Each country belongs to a particular pattern, but all of them are similar in terms of general stylistic patterns. However, each pattern is carefully crafted to tell a story that holds a country’s significant history and traditions. In Jordan, our pattern is referred to as the “Keffiyyeh,” also known as “shmagh” and “Hatta.” We all have worn this in our lifetime, and continue to wear it whenever we have the chance. In fact, our world leaders wear the shmagh whenever there is an important ceremony/conference to represent their respectful country.

If there is any point you should take from this, it’s that these patterns are a reflection of our resilience. Each thread represents a powerful and historical significance of our past traumas. The Arab people have been exposed and continue to be exposed to countless tragedies that costs Arabs their quality of life and loved ones. To wear the shamgh is to wear our values, tradition, and identity that was ostracized for the last 30 years. 

These prints that the store finds as trendy, authentic, and best sellers, are in fact a symbol of our resilience from violence and imperialism. 

Cecelia has been selling garments ranging from shorts, rompers, and bikinis that were covered with these patterns in different colors. The same incident happened in 2017 in which top shop released the shmagh patterned bodysuit/romper under a collection called “festival-ready.” For the campaign, many YouTubers and influencers were encouraged to wear the collection for promotion purposes. This is reminiscent of the time the online retail shop Shein started selling islamic prayer mats for home rugs.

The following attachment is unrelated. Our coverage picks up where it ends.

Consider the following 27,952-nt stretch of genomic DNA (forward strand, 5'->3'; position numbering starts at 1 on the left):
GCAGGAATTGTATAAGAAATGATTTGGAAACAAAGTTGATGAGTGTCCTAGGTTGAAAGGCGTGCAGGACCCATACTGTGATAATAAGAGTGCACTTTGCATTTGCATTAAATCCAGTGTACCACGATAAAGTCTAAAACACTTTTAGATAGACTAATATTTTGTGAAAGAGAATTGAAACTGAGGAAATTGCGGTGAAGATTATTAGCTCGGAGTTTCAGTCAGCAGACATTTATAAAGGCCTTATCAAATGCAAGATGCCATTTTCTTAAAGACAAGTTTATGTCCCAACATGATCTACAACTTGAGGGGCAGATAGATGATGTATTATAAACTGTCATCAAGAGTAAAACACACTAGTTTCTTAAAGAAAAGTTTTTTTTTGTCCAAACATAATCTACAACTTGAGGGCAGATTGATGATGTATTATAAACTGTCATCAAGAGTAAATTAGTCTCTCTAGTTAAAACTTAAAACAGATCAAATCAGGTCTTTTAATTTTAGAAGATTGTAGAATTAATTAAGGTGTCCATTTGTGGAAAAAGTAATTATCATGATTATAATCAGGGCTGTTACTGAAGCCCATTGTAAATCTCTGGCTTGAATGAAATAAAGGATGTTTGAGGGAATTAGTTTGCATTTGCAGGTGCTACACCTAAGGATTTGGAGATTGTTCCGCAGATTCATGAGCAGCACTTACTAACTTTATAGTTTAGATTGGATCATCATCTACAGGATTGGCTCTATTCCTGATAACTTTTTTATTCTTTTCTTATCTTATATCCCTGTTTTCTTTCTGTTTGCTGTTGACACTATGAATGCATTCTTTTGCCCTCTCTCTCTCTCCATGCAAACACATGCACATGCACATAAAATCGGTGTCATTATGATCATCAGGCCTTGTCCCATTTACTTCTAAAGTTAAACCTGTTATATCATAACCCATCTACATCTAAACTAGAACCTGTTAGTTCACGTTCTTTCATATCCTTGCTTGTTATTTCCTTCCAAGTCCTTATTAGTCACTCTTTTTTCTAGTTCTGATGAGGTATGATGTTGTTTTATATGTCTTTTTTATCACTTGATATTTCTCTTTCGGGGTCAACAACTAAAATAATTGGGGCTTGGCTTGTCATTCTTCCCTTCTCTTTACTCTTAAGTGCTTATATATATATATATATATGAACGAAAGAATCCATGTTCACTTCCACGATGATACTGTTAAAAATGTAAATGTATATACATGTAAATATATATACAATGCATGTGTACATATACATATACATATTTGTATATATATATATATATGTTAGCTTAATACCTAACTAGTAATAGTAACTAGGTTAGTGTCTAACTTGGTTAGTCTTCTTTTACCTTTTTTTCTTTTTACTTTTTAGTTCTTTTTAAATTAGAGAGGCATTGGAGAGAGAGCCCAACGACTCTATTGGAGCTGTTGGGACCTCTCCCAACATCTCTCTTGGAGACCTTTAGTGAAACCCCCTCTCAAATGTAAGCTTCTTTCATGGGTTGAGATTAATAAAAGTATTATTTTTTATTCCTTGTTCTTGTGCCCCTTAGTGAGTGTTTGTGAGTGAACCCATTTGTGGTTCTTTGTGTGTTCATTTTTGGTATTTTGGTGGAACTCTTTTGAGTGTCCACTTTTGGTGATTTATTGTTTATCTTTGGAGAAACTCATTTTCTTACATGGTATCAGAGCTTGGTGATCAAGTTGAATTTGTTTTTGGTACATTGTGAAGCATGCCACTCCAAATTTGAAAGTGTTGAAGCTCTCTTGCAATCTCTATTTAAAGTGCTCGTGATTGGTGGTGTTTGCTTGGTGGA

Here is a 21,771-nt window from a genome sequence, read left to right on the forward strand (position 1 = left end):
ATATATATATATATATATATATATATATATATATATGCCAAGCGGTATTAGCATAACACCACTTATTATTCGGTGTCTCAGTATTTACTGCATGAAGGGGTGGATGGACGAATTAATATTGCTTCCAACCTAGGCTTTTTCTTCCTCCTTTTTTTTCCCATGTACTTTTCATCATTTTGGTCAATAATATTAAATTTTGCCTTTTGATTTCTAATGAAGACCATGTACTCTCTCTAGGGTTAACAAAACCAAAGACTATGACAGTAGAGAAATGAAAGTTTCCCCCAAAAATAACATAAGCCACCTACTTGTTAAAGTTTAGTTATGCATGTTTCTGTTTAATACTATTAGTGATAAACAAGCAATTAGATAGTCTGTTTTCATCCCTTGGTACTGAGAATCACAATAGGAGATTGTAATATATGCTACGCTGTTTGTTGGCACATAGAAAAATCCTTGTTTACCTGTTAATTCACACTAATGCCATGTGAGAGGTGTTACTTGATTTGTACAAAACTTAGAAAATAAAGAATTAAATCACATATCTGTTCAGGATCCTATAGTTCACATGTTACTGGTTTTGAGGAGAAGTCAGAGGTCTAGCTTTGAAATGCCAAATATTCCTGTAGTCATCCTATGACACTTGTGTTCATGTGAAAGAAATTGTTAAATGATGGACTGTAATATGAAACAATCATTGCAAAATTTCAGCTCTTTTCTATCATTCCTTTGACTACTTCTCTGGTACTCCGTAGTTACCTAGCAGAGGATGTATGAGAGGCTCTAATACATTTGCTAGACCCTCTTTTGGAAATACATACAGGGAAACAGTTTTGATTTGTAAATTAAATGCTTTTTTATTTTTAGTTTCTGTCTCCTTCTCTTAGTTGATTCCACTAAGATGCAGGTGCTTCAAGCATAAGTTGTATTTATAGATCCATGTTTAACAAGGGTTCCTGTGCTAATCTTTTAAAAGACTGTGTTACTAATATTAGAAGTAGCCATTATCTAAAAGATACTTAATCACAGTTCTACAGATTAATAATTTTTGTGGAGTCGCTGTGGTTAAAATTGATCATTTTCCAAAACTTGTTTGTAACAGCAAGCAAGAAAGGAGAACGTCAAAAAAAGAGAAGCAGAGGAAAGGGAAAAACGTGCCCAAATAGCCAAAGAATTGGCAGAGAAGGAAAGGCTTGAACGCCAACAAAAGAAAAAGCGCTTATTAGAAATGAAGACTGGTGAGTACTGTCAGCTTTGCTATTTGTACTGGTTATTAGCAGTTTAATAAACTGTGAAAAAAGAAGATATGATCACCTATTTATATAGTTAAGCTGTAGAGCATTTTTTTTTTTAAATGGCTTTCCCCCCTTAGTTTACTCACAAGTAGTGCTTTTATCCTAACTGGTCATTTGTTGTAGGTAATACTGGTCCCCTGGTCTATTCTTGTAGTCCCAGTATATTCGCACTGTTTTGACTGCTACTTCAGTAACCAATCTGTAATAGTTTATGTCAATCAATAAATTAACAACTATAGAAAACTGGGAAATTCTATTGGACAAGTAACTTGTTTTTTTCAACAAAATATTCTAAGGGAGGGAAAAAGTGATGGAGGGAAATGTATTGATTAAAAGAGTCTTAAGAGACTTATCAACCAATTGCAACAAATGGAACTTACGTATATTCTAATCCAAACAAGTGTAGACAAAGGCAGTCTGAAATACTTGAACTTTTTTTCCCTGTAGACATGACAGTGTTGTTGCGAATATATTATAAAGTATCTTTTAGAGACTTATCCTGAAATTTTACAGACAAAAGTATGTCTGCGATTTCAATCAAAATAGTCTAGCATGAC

(@ceciliecopenhagen)

(@ceciliecopenhagen)

These occurrences are not new in the fashion industry and often impact many other cultures such as the time that retailers released a line of headdresses appropriating Indigenous cultures as a part of a festival trend for Coachella. These incidents reduce the magnitudes of importance of what cultural patterns carry across generations as a symbol of endurance and survival.  

After a few weeks of my friends and I to sending DM’s and emails to inform the creative directors behind Cecilia of their poor choices, they apologized for appropriating the ‘Kaffiyeh” or “Shmagh” heritage to appeal to the western gaze. Yet, to this day, they continue to choose to sell them on instagram and produce more garments, making it their signature look. Explaining the pain of seeing a piece of my culture used for profit and for “trendy” looks is a feeling I can’t manage to articulate.

The rampant cultural appropriation that continues to plague the fashion industry is proof of the negligence and ignorance behind giant corporations that continue to prioritize profit over everything. Selling these garments shows not only the lack of accountability from the fashion industry, but the buyers’ level of ignorance of not recognizing the appropriation of a heritage and their positionality. These corporations and the fashion industry in general must be decolonized. 

Cultural appropriation is an attack on identity. By using cultural patterns for profitable cheap garments, we are not recognizing the historical violence that continues to perpetuate BIPOC individuals and their traditions today. 

This is a reflection of the amount of (un)learning we need to do not only to respect the variety of traditions and what these pieces mean, but to further empathize and recognize the trauma cultural appropriation represents, considering many cultures were under threat from assimilation and ethnic cleansing. I hope as a global community and consumers we grow to be more conscious of our decisions and how they impact our surroundings. 

HEADER IMAGE SOURCE: https://www.instagram.com/p/CC1XJMbJmaY/ – @ceciliecopenhagen